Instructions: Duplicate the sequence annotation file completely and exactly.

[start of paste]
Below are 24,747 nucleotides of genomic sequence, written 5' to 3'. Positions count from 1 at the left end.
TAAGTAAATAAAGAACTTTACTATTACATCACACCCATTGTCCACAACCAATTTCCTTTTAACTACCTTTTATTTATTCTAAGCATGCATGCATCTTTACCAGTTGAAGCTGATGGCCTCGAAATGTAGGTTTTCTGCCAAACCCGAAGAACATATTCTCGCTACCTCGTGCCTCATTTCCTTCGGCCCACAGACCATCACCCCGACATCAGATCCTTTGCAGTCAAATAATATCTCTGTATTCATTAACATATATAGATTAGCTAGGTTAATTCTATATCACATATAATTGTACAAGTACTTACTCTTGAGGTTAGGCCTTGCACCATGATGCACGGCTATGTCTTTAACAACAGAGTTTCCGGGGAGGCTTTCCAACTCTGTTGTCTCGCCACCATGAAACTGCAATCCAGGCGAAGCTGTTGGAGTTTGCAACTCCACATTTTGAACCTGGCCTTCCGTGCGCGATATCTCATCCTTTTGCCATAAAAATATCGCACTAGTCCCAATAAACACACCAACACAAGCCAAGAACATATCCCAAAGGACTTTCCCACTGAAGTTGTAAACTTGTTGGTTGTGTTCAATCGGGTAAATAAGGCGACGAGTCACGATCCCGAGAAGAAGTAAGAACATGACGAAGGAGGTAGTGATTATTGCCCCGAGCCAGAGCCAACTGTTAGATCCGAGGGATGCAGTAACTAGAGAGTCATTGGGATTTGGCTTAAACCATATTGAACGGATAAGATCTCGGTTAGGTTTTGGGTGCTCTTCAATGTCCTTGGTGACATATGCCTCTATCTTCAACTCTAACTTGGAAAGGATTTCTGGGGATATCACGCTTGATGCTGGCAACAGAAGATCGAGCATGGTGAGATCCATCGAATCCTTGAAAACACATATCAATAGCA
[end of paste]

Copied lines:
Below are 24,747 nucleotides of genomic sequence, written 5' to 3'. Positions count from 1 at the left end.
TAAGTAAATAAAGAACTTTACTATTACATCACACCCATTGTCCACAACCAATTTCCTTTTAACTACCTTTTATTTATTCTAAGCATGCATGCATCTTTACCAGTTGAAGCTGATGGCCTCGAAATGTAGGTTTTCTGCCAAACCCGAAGAACATATTCTCGCTACCTCGTGCCTCATTTCCTTCGGCCCACAGACCATCACCCCGACATCAGATCCTTTGCAGTCAAATAATATCTCTGTATTCATTAACATATATAGATTAGCTAGGTTAATTCTATATCACATATAATTGTACAAGTACTTACTCTTGAGGTTAGGCCTTGCACCATGATGCACGGCTATGTCTTTAACAACAGAGTTTCCGGGGAGGCTTTCCAACTCTGTTGTCTCGCCACCATGAAACTGCAATCCAGGCGAAGCTGTTGGAGTTTGCAACTCCACATTTTGAACCTGGCCTTCCGTGCGCGATATCTCATCCTTTTGCCATAAAAATATCGCACTAGTCCCAATAAACACACCAACACAAGCCAAGAACATATCCCAAAGGACTTTCCCACTGAAGTTGTAAACTTGTTGGTTGTGTTCAATCGGGTAAATAAGGCGACGAGTCACGATCCCGAGAAGAAGTAAGAACATGACGAAGGAGGTAGTGATTATTGCCCCGAGCCAGAGCCAACTGTTAGATCCGAGGGATGCAGTAACTAGAGAGTCATTGGGATTTGGCTTAAACCATATTGAACGGATAAGATCTCGGTTAGGTTTTGGGTGCTCTTCAATGTCCTTGGTGACATATGCCTCTATCTTCAACTCTAACTTGGAAAGGATTTCTGGGGATATCACGCTTGATGCTGGCAACAGAAGATCGAGCATGGTGAGATCCATCGAATCCTTGAAAACACATATCAATAGCA